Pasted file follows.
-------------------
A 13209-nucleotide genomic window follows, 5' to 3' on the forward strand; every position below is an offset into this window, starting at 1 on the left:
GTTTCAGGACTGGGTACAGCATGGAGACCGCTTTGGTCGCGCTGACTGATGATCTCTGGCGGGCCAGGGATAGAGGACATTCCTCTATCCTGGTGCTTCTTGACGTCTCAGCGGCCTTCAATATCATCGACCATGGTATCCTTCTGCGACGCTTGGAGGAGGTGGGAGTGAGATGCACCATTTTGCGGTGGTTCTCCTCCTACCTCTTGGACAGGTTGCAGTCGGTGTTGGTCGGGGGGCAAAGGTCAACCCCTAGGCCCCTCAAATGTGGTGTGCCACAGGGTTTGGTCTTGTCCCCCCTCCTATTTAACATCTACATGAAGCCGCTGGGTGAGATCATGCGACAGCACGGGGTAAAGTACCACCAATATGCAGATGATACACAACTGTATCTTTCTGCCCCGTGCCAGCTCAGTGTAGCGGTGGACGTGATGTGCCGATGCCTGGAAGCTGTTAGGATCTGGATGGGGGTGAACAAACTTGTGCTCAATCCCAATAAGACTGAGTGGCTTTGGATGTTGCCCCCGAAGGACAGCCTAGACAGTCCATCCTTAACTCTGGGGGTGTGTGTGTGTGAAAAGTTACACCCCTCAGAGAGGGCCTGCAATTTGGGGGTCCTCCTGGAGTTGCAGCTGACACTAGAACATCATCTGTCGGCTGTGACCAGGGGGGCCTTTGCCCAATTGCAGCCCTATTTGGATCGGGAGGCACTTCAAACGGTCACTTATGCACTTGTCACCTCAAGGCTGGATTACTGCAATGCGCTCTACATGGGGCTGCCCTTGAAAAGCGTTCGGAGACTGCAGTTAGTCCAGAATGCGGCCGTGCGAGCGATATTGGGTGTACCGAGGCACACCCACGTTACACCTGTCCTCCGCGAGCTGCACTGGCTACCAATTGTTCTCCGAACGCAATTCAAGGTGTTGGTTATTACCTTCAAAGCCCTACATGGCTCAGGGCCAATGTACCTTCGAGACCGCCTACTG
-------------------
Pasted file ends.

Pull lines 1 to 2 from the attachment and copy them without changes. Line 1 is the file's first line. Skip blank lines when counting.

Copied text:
A 13209-nucleotide genomic window follows, 5' to 3' on the forward strand; every position below is an offset into this window, starting at 1 on the left:
GTTTCAGGACTGGGTACAGCATGGAGACCGCTTTGGTCGCGCTGACTGATGATCTCTGGCGGGCCAGGGATAGAGGACATTCCTCTATCCTGGTGCTTCTTGACGTCTCAGCGGCCTTCAATATCATCGACCATGGTATCCTTCTGCGACGCTTGGAGGAGGTGGGAGTGAGATGCACCATTTTGCGGTGGTTCTCCTCCTACCTCTTGGACAGGTTGCAGTCGGTGTTGGTCGGGGGGCAAAGGTCAACCCCTAGGCCCCTCAAATGTGGTGTGCCACAGGGTTTGGTCTTGTCCCCCCTCCTATTTAACATCTACATGAAGCCGCTGGGTGAGATCATGCGACAGCACGGGGTAAAGTACCACCAATATGCAGATGATACACAACTGTATCTTTCTGCCCCGTGCCAGCTCAGTGTAGCGGTGGACGTGATGTGCCGATGCCTGGAAGCTGTTAGGATCTGGATGGGGGTGAACAAACTTGTGCTCAATCCCAATAAGACTGAGTGGCTTTGGATGTTGCCCCCGAAGGACAGCCTAGACAGTCCATCCTTAACTCTGGGGGTGTGTGTGTGTGAAAAGTTACACCCCTCAGAGAGGGCCTGCAATTTGGGGGTCCTCCTGGAGTTGCAGCTGACACTAGAACATCATCTGTCGGCTGTGACCAGGGGGGCCTTTGCCCAATTGCAGCCCTATTTGGATCGGGAGGCACTTCAAACGGTCACTTATGCACTTGTCACCTCAAGGCTGGATTACTGCAATGCGCTCTACATGGGGCTGCCCTTGAAAAGCGTTCGGAGACTGCAGTTAGTCCAGAATGCGGCCGTGCGAGCGATATTGGGTGTACCGAGGCACACCCACGTTACACCTGTCCTCCGCGAGCTGCACTGGCTACCAATTGTTCTCCGAACGCAATTCAAGGTGTTGGTTATTACCTTCAAAGCCCTACATGGCTCAGGGCCAATGTACCTTCGAGACCGCCTACTG